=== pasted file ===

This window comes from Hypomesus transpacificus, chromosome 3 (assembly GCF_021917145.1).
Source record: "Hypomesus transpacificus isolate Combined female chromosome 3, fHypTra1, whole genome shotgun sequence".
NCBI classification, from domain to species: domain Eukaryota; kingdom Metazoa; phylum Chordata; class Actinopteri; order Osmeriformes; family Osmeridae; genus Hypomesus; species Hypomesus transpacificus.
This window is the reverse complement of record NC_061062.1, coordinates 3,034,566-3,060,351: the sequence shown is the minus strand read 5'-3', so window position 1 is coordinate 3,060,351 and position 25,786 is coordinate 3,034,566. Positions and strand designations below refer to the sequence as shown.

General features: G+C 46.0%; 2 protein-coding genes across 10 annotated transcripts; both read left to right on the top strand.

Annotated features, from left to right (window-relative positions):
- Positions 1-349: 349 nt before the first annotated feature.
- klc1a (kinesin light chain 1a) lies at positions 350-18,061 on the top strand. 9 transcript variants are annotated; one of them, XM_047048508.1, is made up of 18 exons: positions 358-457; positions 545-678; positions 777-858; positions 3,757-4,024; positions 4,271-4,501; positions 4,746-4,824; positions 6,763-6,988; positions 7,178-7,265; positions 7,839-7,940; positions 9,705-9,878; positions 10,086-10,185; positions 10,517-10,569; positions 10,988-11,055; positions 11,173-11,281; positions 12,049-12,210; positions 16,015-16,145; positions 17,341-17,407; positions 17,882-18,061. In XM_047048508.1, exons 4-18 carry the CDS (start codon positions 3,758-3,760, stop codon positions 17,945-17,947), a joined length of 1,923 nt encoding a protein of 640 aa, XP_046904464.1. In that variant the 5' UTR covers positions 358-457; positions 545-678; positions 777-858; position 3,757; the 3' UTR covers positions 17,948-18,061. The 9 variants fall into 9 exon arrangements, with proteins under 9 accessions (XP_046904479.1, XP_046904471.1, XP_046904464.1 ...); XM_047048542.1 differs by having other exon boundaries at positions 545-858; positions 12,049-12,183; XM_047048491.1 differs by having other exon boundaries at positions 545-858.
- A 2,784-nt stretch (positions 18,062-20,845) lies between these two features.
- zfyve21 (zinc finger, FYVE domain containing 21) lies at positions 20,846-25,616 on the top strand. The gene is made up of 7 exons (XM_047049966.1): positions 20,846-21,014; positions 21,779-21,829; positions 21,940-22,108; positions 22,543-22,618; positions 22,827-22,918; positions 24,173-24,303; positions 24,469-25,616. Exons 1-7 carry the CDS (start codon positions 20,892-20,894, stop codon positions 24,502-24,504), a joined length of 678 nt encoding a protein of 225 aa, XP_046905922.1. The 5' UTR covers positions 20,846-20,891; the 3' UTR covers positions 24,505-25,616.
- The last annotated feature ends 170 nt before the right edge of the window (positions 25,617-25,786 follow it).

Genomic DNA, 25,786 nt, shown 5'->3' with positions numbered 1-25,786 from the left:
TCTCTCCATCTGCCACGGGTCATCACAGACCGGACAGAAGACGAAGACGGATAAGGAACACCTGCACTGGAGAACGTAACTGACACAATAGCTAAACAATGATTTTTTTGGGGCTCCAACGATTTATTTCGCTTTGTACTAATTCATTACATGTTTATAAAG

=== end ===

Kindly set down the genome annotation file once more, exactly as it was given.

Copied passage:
This window comes from Hypomesus transpacificus, chromosome 3 (assembly GCF_021917145.1).
Source record: "Hypomesus transpacificus isolate Combined female chromosome 3, fHypTra1, whole genome shotgun sequence".
NCBI classification, from domain to species: domain Eukaryota; kingdom Metazoa; phylum Chordata; class Actinopteri; order Osmeriformes; family Osmeridae; genus Hypomesus; species Hypomesus transpacificus.
This window is the reverse complement of record NC_061062.1, coordinates 3,034,566-3,060,351: the sequence shown is the minus strand read 5'-3', so window position 1 is coordinate 3,060,351 and position 25,786 is coordinate 3,034,566. Positions and strand designations below refer to the sequence as shown.

General features: G+C 46.0%; 2 protein-coding genes across 10 annotated transcripts; both read left to right on the top strand.

Annotated features, from left to right (window-relative positions):
- Positions 1-349: 349 nt before the first annotated feature.
- klc1a (kinesin light chain 1a) lies at positions 350-18,061 on the top strand. 9 transcript variants are annotated; one of them, XM_047048508.1, is made up of 18 exons: positions 358-457; positions 545-678; positions 777-858; positions 3,757-4,024; positions 4,271-4,501; positions 4,746-4,824; positions 6,763-6,988; positions 7,178-7,265; positions 7,839-7,940; positions 9,705-9,878; positions 10,086-10,185; positions 10,517-10,569; positions 10,988-11,055; positions 11,173-11,281; positions 12,049-12,210; positions 16,015-16,145; positions 17,341-17,407; positions 17,882-18,061. In XM_047048508.1, exons 4-18 carry the CDS (start codon positions 3,758-3,760, stop codon positions 17,945-17,947), a joined length of 1,923 nt encoding a protein of 640 aa, XP_046904464.1. In that variant the 5' UTR covers positions 358-457; positions 545-678; positions 777-858; position 3,757; the 3' UTR covers positions 17,948-18,061. The 9 variants fall into 9 exon arrangements, with proteins under 9 accessions (XP_046904479.1, XP_046904471.1, XP_046904464.1 ...); XM_047048542.1 differs by having other exon boundaries at positions 545-858; positions 12,049-12,183; XM_047048491.1 differs by having other exon boundaries at positions 545-858.
- A 2,784-nt stretch (positions 18,062-20,845) lies between these two features.
- zfyve21 (zinc finger, FYVE domain containing 21) lies at positions 20,846-25,616 on the top strand. The gene is made up of 7 exons (XM_047049966.1): positions 20,846-21,014; positions 21,779-21,829; positions 21,940-22,108; positions 22,543-22,618; positions 22,827-22,918; positions 24,173-24,303; positions 24,469-25,616. Exons 1-7 carry the CDS (start codon positions 20,892-20,894, stop codon positions 24,502-24,504), a joined length of 678 nt encoding a protein of 225 aa, XP_046905922.1. The 5' UTR covers positions 20,846-20,891; the 3' UTR covers positions 24,505-25,616.
- The last annotated feature ends 170 nt before the right edge of the window (positions 25,617-25,786 follow it).

Genomic DNA, 25,786 nt, shown 5'->3' with positions numbered 1-25,786 from the left:
TCTCTCCATCTGCCACGGGTCATCACAGACCGGACAGAAGACGAAGACGGATAAGGAACACCTGCACTGGAGAACGTAACTGACACAATAGCTAAACAATGATTTTTTTGGGGCTCCAACGATTTATTTCGCTTTGTACTAATTCATTACATGTTTATAAAG